Oxford India Forum 2024

Oxford India Forum 2024

About the event

Trade-offs and opportunities emerge as Forum explores environmental responsibility, technological advancement and innovative solutions.

The inaugural Oxford India Forum, held at Saïd Business School on 15 June 2024, was both an investigation of actions that India needs to take to ensure sustainable innovation and growth and a celebration of its global influence.

The brainchild of two Oxford graduate students, the Forum brought together senior academics, business leaders, policymakers, students and thought leaders in a range of individual presentations, panel discussions and ‘fireside chats’. Perceptive questions and challenges from speakers and audience members alike enlivened the debate and suggested new ideas worth exploring.

‘The fabric of India is entrepreneurship’

India’s growth is outpacing that of other economies, and it recently overtook the UK as the fifth largest economy. Speakers argued that much of this is down to individual aspiration and an entrepreneurial spirit that has led India to be regarded as the start-up capital of the world. Its unicorn count is high (only behind China and the US), but the backbone of the country remains family-owned businesses currently ‘stuck’ at around $10m. There are few investment products to enable these successful SMEs to scale; how can that be changed?

Underpinning this entrepreneurial spirit is an increasingly well-educated and well-travelled younger generation, exemplified by so many in the room. Through studying and working abroad they contribute to a cross-fertilisation of ideas and a willingness to make changes and try new things.

Creative disruption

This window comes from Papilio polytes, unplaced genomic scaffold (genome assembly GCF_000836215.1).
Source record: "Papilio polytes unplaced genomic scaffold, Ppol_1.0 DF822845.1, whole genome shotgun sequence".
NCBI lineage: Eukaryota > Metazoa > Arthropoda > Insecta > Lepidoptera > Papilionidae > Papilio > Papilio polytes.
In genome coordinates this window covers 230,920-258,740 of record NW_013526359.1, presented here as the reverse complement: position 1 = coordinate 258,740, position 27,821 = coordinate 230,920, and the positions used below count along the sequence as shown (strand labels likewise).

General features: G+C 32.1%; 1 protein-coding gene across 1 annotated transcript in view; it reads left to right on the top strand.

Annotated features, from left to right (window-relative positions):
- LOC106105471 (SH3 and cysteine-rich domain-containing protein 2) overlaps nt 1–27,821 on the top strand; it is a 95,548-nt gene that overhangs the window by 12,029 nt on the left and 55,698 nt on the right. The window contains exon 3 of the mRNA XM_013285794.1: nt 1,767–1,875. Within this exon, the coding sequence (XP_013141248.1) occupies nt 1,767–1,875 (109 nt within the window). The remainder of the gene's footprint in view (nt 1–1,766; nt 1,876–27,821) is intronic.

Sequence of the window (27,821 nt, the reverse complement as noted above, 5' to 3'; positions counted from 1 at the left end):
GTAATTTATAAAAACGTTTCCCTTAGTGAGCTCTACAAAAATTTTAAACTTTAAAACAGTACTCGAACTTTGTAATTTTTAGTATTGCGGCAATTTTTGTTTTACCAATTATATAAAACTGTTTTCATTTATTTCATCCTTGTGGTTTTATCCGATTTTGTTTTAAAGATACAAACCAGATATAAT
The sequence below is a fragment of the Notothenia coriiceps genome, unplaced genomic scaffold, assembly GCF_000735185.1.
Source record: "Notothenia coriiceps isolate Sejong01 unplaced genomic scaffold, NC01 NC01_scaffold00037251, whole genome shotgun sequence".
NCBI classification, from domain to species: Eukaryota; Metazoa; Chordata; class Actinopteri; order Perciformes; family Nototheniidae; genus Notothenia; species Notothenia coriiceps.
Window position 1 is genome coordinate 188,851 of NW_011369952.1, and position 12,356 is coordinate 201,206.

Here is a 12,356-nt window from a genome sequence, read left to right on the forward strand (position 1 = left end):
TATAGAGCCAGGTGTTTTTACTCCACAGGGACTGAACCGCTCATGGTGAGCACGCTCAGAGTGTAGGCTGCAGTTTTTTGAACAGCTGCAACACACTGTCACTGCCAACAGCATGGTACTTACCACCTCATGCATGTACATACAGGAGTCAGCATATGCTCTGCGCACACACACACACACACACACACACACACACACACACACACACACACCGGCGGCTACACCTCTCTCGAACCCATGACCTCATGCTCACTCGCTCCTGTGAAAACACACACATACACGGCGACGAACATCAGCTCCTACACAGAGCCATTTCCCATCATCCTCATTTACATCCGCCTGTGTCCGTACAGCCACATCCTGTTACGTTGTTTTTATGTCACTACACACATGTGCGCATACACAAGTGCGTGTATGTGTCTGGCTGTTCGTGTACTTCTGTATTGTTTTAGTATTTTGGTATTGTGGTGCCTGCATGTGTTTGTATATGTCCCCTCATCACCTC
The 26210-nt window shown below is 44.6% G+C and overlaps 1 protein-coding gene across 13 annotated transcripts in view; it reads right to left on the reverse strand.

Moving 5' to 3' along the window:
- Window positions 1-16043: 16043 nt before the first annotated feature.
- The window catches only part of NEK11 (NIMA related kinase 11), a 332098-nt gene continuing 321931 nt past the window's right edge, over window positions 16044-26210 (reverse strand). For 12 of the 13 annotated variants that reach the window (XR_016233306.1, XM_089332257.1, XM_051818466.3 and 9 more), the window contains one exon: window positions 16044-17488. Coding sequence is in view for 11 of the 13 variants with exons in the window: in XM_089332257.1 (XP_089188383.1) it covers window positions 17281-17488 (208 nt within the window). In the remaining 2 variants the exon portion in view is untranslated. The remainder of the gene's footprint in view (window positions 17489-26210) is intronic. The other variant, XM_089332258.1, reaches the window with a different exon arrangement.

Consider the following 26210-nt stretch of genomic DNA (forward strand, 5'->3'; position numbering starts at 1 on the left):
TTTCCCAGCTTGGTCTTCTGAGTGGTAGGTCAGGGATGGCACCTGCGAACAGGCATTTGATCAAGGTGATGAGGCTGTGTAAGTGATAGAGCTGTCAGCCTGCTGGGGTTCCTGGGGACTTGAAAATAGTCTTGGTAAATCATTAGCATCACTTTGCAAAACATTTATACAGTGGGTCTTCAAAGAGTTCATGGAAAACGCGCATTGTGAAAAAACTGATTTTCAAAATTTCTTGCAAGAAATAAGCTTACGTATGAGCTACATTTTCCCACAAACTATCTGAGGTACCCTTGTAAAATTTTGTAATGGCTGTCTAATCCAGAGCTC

From digital payments to electric vehicles, pharmaceuticals to flying taxis, the Forum touched on diverse sectors in which Indian people and companies are at the forefront of development.

In many sectors there is direct support from the Government, which is keen to support a narrative of both ‘made in India’ and ‘designed in India’. There were, however, calls for more training, particularly in areas such as AI, to translate India’s nascent talent into continuous innovation.

‘Net zero is net positive’

As Oxford Saïd’s Dean, Professor Soumitra Dutta, said, ‘Climate knows no boundaries’. India needs to meet its net zero targets in order to support global targets being met. With temperatures frequently rising to 50°C and an acceleration in the number of extreme weather events, India is well aware of the dangers of climate change. However, while not dismissing the tensions inherent in, for example, supporting the aviation industry while simultaneously trying to decarbonise it, speakers were confident that the need for sustainability presented opportunities as well as challenges. A green economy promises energy security as well as more jobs, especially for young people – a ‘triple win’ for the planet, the global north, and the global south.

View speaker and guest profiles.

Watch a video of the day's events.